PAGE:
Bennet- Seminar 5: TTIP Session

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Transcript Bennet- Seminar 5: TTIP Session

Transatlantic Trade and Investment
Partnership (TTIP):
A U.S. Perspective
Prepared by the Trans-Atlantic Business Council
The U.S.-EU Economic Relationship: Key Facts
3.8 million EU foreign
affiliate jobs in the U.S.
4.2 million U.S. foreign
affiliate jobs in the EU
Trade volume/day
$2.7 billion
62% of total 2011 FDI in the U.S. came
from the EU
50% of total 2011 U.S. FDI outflows were
directed to the EU
Source: BEA; Hamilton, Daniel S., and Joseph P. Quinlan, The
Transatlantic Economy 2014. Center for Transatlantic Relations, 2014.
Prepared by the Trans-Atlantic Business Council (TABC)
The U.S.-EU Economic Relationship:
A Comparison of Potential Free Trade Agreements
Percent of World Total
TTIP
TPP
NAFTA
GDP (Purchasing Power Parity)
Population
Per Capita Income ($)
Personal Consumption Exp.
Exports
Imports
19.2%
7.2%
32,797
23.2%
31.3%
31.1%
12.9%
6.8%
24,587
16.9%
15.7%
15.9%
3.9%
2.2%
19,262
4.3%
4.6%
5.0%
U.S. Outward FDI Stock to… (% U.S. Total)
50.3%
21.0%
10.2%
U.S. Inward FDI Stock from… (% U.S. Total)
61.9%
23.4%
9.1%
U.S. FDI Income Earned Abroad (% U.S. Total)
Foreign Affiliate Sales of U.S. MNC's in… (% U.S. Total)
43.6%
39.8%
21.4%
31.0%
9.8%
14.6%
Data Sources: IMF; UN; BEA, Data for 2012, *Data for 2011
Slide Source: Quinlan, J. Center for Transatlantic Relations. TTIP: A turning point in EU-US relations? 21 March 2013.
Prepared by the Trans-Atlantic Business Council (TABC)
Why TTIP?
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Jobs and Growth
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Third Countries
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Stimulate greater economic and job growth with improved
access to both markets, greater regulatory cooperation
Develop globally relevant principles to motivate
strengthening of international rules on issues such as
state-owned enterprises, intellectual property rights, export
restrictions on raw materials, localization requirements,
and competition policy
Geostrategic
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Strengthen the geopolitical relationship between the EU
and U.S.
Prepared by the Trans-Atlantic Business Council (TABC)
TTIP: Potential Gains for SMEs
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Tariffs: Removal of tariffs in sectors where they are still
relatively high could allow SMEs to sell their products
across the Atlantic for the first time.
Regulatory Issues and Non-Tariff Barriers: Compliance
with “behind the border” barriers can be resource
intensive and disproportionately affect SMEs.
E-Commerce: Provisions that promote the duty-free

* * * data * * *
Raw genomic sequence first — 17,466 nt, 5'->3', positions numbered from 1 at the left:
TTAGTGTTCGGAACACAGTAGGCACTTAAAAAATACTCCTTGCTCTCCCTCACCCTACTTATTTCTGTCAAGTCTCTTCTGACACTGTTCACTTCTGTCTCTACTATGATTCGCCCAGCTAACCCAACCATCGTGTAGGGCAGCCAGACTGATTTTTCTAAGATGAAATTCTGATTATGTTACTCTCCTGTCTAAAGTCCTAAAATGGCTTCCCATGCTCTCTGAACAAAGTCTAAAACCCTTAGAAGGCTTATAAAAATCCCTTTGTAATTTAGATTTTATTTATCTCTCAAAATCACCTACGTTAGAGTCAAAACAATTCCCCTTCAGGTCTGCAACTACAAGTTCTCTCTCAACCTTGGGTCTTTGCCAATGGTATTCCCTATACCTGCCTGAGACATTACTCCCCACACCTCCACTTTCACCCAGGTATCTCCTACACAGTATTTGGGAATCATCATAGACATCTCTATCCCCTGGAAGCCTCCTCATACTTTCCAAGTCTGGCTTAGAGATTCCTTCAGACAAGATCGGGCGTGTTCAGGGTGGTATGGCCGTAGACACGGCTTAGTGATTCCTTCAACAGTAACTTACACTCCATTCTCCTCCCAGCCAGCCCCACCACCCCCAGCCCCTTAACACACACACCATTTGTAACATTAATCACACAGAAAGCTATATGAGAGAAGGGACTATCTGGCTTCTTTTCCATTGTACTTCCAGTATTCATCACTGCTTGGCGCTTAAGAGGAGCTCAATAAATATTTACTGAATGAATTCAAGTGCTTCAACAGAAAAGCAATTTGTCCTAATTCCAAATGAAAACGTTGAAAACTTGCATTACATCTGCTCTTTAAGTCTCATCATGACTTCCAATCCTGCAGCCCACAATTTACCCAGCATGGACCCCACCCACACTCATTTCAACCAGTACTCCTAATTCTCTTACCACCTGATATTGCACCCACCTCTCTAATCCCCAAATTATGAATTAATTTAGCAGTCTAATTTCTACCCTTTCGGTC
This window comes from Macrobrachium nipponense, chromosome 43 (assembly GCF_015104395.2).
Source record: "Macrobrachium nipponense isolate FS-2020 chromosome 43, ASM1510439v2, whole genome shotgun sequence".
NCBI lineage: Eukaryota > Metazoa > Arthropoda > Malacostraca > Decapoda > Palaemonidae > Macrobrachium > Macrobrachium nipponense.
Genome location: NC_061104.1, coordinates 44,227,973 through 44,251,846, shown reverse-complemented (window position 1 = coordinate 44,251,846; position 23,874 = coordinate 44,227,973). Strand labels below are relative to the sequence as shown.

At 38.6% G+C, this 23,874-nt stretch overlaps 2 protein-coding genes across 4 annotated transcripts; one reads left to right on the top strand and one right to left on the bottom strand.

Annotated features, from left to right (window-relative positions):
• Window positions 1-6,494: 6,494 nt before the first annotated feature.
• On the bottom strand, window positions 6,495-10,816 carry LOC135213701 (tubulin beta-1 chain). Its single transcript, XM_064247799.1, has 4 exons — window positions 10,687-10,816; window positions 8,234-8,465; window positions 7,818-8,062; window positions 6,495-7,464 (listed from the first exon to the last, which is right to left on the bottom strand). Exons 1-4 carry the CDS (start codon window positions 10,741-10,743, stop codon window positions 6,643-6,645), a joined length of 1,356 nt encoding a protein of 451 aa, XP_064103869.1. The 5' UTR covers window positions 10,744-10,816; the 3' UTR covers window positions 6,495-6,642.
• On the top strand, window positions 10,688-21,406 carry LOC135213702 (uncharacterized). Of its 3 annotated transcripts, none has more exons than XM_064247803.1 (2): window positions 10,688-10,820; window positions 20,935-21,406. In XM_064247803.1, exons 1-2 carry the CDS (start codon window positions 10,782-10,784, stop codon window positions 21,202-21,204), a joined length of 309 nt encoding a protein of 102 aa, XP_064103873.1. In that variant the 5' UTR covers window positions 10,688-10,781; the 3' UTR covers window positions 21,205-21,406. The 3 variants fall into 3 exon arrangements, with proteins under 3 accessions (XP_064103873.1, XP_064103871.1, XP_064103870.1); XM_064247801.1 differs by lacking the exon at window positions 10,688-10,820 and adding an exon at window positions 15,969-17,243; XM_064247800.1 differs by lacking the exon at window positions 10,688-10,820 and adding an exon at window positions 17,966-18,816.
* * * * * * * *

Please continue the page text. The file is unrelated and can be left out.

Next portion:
treatment of digital products and consumer access to
services and applications of their choice on the internet
can help SME retailers and service providers thrive in the
online marketplace.
Services: Smaller service providers would benefit from
the improved legal certainty and new market access
Source: EU/U.S. Joint Document titled: “TTIP: The Opportunities for Small and Medium-Sized Enterprises”
Prepared by the Trans-Atlantic Business Council (TABC)
TTIP: Potential Gains for SMEs
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Intellectual Property Rights (IPR): TTIP will reaffirm a
shared commitment to strong IPR protection and
enforcement which SMEs need as they are often highly
vulnerable to infringement.
Government Procurement (GP): Improved transparency
of and access to GP markets benefits SMEs.
Customs/Trade Facilitation: Lower costs, more
transparency, and less red tape at borders make it easier
for SMEs to participate in transatlantic trade .
Gains Through Value Chains: SMEs who are not yet
exporting outside of their home market directly would still
benefit from TTIP by selling intermediate goods and
services to companies that do trade across the Atlantic.
Source: EU/U.S. Joint Document titled: “TTIP: The Opportunities for Small and Medium-Sized Enterprises”
Prepared by the Trans-Atlantic Business Council (TABC)
TTIP Negotiating Groups:
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Agriculture
Competition
Cross Border Data Flow
Customs / Trade Facilitation
Electronic Commerce and
Telecommunications
Energy and Raw Materials
Environment
Financial Services
Government Procurement
Intellectual Property Rights (IPR)
Innovation
Investment / ISDS
Labor Mobility
Legal / Institutional Issues
Localization Barriers
Market Access
Regulatory Cooperation
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Rules of Origin
Sanitary and Phytosanitary (SPS)
Measures
Sectoral Annexes
 Pharmaceuticals
 Automobiles
 Cosmetics
 Medical Devices
 Chemicals
 Machinery and Electronics
Services
Small and Medium-Sized
Enterprises
Sate-Owned Enterprises
Technical Barriers to Trade (TBT)
Textiles
Trade Remedies
Prepared by the Trans-Atlantic Business Council (TABC)
TTIP: Challenges
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Controversial Issues:
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Investor State Dispute Settlement (ISDS)
Data Privacy / NSA
Cross Border Data Flows and Server Localization
Food Safety
Geographical Indications (GIs)
Financial Services
Public Procurement
Intellectual Property Rights (IPR)
Energy
Transparency
Relation to Trans-Pacific Partnership (TPP)
Distrust of Governments and Big Business
Prepared by the Trans-Atlantic Business Council (TABC)